Investigation of high pulse energy solid state UV laser sources for ablation of corneal tissue

Geoffrey Dair

Research output: ThesisDoctoral Thesis

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[Truncated] The aim of this project was to develop, characterise and utilise high power solid state lasers for ophthalmic applications. Currently, excimer lasers operating in the UV, are widely and successfully employed to perform corrective refractive surgery. A more robust solid state laser with an output wavelength also in the UV would provide an attractive alternative to the current technology. This project comprised two main objectives. The first objective involved the identification and development of an appropriate solid state laser to produce UV pulses. Two flash-lamp pumped, low repetition rate, Q-switched laser sources were investigated for this purpose. A Ti:sapphire and an Nd:YAG laser employing nonlinear optical crystals to convert the fundamental IR output wavelength into the UV were examined. For the Nd:YAG laser this meant generating the fifth harmonic wavelength of 213nm. In the case of the Ti:sapphire laser, an attempt was made to generate the fourth harmonic wavelength in the 210 - 220nm range.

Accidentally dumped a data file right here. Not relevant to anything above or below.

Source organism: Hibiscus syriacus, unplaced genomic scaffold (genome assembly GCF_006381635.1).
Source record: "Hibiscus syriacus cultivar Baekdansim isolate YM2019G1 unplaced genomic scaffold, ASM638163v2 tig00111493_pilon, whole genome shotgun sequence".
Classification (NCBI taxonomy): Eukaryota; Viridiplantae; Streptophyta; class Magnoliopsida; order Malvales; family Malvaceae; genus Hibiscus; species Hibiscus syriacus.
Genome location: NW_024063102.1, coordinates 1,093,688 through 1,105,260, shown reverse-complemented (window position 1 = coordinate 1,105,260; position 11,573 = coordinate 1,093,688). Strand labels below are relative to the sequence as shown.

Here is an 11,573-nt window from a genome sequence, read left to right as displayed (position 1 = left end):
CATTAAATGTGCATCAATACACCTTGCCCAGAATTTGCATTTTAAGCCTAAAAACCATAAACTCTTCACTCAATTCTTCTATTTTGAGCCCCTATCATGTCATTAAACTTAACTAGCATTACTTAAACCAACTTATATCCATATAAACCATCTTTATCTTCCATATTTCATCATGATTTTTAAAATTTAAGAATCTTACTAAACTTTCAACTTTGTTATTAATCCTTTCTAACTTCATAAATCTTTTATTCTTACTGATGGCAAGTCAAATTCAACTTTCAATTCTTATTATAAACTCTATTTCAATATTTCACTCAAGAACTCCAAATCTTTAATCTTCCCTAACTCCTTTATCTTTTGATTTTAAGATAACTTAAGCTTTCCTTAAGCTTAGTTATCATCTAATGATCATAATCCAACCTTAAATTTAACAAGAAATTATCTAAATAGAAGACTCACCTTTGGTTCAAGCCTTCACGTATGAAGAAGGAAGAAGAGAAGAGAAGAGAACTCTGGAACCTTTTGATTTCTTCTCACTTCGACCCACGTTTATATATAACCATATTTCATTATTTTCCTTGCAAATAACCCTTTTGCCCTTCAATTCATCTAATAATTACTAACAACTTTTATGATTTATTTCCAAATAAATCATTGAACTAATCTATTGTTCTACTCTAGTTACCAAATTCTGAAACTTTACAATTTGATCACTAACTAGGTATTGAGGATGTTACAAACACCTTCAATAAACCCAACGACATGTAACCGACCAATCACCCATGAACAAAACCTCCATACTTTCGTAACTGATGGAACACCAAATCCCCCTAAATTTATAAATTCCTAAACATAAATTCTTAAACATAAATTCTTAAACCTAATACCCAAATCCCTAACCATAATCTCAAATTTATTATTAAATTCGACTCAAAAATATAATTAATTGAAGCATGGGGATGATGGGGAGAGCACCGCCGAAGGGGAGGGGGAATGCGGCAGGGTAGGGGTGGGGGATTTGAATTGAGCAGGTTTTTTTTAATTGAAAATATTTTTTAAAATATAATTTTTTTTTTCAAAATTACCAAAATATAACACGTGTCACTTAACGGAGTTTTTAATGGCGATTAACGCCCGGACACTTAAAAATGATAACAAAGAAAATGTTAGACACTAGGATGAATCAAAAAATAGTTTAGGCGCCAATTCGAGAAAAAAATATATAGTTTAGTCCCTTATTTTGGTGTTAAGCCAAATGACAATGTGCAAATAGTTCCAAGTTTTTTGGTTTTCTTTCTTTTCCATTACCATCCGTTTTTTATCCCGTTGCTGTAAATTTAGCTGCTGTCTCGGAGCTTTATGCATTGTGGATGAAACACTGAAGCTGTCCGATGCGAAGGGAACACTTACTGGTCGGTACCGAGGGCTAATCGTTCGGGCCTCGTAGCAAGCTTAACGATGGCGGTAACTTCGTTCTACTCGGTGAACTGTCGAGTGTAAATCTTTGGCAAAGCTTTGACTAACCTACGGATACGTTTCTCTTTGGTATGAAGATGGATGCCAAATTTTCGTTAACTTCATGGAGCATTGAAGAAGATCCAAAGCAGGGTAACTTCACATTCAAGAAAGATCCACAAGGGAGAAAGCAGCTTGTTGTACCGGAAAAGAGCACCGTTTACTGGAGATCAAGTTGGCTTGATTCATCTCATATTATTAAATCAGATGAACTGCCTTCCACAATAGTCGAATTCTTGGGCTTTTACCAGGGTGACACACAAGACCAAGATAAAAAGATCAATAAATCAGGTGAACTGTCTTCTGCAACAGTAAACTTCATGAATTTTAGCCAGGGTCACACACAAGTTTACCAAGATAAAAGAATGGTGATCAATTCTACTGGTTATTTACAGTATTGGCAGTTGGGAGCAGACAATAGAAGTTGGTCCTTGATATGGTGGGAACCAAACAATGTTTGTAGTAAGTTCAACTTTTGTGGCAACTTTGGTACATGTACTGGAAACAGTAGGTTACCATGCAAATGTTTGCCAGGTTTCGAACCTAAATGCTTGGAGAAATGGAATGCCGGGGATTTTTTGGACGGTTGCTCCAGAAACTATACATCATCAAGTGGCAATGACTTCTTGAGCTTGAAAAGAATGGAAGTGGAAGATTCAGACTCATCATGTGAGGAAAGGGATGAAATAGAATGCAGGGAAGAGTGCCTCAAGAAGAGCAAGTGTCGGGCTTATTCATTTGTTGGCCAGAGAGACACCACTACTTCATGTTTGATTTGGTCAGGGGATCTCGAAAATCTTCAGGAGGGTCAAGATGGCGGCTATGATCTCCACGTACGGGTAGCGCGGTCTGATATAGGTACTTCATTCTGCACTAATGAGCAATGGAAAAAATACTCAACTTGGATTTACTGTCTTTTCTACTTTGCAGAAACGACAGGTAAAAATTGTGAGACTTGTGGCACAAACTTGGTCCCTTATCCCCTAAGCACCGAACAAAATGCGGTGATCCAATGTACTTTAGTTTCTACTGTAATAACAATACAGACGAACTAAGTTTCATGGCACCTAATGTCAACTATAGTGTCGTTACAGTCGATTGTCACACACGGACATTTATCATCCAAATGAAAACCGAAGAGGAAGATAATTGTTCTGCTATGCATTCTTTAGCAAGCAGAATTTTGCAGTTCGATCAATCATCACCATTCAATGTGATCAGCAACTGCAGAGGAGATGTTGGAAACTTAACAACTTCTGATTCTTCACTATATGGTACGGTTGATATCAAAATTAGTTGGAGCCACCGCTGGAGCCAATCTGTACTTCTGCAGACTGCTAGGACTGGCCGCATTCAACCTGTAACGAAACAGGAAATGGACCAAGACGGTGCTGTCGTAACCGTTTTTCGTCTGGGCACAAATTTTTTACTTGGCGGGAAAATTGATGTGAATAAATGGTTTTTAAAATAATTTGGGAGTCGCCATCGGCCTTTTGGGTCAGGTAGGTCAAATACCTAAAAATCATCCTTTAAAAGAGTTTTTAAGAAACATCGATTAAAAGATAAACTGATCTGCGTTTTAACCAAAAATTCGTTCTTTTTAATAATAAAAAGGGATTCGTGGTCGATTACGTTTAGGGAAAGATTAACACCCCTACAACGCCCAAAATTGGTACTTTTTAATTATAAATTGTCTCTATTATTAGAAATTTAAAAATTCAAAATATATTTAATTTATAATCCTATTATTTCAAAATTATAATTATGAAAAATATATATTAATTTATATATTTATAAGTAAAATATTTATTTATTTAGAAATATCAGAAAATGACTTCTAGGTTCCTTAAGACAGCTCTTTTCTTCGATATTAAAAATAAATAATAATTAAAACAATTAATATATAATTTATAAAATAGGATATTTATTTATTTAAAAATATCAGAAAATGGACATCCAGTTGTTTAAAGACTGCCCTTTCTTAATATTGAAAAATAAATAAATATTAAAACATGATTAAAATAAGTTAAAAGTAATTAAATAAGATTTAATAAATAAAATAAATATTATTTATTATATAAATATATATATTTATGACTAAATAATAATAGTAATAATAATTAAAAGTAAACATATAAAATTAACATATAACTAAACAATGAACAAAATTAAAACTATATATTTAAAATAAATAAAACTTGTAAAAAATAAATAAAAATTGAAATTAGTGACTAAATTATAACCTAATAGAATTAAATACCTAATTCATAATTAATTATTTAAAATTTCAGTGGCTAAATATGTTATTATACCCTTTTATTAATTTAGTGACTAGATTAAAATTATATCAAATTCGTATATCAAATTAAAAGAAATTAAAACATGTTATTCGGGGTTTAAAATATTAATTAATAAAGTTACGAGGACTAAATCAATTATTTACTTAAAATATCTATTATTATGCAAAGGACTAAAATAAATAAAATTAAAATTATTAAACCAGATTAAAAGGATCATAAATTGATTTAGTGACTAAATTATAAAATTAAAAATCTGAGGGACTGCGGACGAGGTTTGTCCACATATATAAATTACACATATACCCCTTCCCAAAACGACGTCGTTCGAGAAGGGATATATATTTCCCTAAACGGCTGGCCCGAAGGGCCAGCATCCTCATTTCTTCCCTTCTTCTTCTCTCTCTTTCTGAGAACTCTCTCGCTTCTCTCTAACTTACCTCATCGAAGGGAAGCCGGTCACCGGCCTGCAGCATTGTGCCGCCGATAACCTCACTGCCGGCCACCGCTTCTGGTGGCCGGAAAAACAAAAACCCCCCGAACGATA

Original languageEnglish
QualificationDoctor of Philosophy
Awarding Institution
  • The University of Western Australia
Publication statusUnpublished - 2002

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  • This thesis has been made available in the UWA Profiles and Research Repository as part of a UWA Library project to digitise and make available theses completed before 2003. If you are the author of this thesis and would like it removed from the UWA Profiles and Research Repository, please contact


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